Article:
At the end of this process, my Playlist contains at least one version of each of the 30+ semi-final songs. This album will have only about 20 songs (as do most concert programs), but the final cut has to wait until I’ve taken the semi-finalists for a test drive to see how they fit with my voice, my style and my soul.
Now I’m ready to try out the music! Only then can I make the final cut.
The Plan. This series is about a particular project that I’m self-producing: recording an album. But the steps I use to produce this project are the same as those I’ve used in all of my projects over the years. And they might be useful in your projects, too, musical or otherwise.
I have a concert production schedule template that I developed years ago that serves me well for all sorts of musical projects. Most projects have a schedule of around 200-250 items from beginning to curtain. While many things about this recording project are similar to concert production, others are totally different, and I knew that there were things I didn’t even know about yet that would be required. So I’m creating a new production schedule as I go along.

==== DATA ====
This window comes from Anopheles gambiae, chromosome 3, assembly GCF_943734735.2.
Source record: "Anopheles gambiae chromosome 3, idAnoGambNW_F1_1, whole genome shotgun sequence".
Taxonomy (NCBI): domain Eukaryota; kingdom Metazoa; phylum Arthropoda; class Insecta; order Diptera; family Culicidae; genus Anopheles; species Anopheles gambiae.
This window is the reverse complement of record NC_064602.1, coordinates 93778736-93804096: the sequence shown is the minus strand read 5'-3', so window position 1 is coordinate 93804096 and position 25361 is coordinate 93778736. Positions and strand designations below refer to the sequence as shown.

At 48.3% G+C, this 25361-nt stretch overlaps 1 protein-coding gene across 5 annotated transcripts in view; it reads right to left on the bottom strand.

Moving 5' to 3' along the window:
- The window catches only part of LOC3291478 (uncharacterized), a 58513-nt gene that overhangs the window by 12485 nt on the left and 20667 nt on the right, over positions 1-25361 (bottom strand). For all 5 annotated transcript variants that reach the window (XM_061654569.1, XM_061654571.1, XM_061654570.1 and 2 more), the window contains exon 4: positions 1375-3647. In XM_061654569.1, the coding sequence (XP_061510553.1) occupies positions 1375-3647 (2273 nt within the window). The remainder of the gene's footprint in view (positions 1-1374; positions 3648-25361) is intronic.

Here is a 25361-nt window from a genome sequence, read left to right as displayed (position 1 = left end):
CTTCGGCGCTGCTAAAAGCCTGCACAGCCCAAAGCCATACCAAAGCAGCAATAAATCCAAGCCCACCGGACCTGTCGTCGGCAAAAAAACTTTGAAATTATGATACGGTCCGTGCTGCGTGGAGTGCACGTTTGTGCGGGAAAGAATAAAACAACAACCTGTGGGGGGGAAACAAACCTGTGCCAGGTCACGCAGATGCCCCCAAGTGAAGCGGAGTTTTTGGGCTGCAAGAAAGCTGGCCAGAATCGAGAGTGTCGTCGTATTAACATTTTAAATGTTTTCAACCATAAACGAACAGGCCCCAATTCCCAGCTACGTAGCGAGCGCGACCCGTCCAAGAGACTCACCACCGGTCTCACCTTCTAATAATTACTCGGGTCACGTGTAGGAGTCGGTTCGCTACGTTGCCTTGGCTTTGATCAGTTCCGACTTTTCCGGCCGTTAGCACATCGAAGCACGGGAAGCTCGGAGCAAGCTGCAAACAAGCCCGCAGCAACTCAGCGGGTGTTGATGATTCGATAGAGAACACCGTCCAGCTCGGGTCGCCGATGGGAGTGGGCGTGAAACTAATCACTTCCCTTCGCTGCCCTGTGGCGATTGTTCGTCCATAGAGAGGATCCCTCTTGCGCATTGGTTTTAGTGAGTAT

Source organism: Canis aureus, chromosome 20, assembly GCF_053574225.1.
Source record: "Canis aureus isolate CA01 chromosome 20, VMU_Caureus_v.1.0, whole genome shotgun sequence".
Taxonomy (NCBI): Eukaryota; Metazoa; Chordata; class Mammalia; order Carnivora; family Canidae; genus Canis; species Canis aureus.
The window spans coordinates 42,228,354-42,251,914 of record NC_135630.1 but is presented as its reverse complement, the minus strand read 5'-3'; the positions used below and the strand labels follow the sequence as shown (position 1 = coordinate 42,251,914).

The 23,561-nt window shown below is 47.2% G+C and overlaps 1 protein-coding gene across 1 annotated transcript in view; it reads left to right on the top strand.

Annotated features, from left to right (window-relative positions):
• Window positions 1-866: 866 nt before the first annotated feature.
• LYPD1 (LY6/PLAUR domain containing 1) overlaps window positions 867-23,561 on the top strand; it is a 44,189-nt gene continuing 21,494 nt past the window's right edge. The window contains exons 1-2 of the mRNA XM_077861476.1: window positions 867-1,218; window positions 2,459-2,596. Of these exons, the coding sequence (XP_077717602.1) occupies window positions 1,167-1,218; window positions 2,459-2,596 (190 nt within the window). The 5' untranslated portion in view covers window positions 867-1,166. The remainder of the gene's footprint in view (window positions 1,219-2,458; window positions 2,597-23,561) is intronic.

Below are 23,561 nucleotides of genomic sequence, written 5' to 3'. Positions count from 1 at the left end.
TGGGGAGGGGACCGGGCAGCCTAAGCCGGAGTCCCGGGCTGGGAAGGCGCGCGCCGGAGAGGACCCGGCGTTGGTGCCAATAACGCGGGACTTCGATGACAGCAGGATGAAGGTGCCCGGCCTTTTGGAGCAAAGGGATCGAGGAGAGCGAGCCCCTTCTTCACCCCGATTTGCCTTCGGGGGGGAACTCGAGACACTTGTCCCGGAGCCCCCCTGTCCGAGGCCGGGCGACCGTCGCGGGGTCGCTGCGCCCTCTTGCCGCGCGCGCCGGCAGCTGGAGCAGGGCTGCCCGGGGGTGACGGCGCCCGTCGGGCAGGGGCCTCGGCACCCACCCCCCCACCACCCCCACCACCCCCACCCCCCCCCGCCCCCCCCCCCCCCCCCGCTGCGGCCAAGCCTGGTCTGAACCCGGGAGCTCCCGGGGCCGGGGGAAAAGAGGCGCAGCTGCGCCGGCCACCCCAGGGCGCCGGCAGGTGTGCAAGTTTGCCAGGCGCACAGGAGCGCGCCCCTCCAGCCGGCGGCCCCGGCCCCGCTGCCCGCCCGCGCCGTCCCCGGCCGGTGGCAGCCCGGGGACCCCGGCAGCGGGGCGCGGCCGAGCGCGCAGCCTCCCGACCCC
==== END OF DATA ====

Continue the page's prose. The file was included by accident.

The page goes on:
Organization and planning are essential to the success of any production. You probably got drowsy just reading that sentence, didn’t you? Yes, organization is pretty much the opposite of creative. It isn’t sexy and it isn’t fun. But I make it fun for myself by seeing it as a challenge—which it certainly is. A music production is a giant mess of tasks and scheduling and problems and impossibilities … after which you have to be creative and fresh and ready to perform or direct. But I have a system!
1. My System
To start with, you have to handle a lot of information—about people, places and music. And you have to have a firm grasp of the calendar aspect of the project. Here’s how I do it.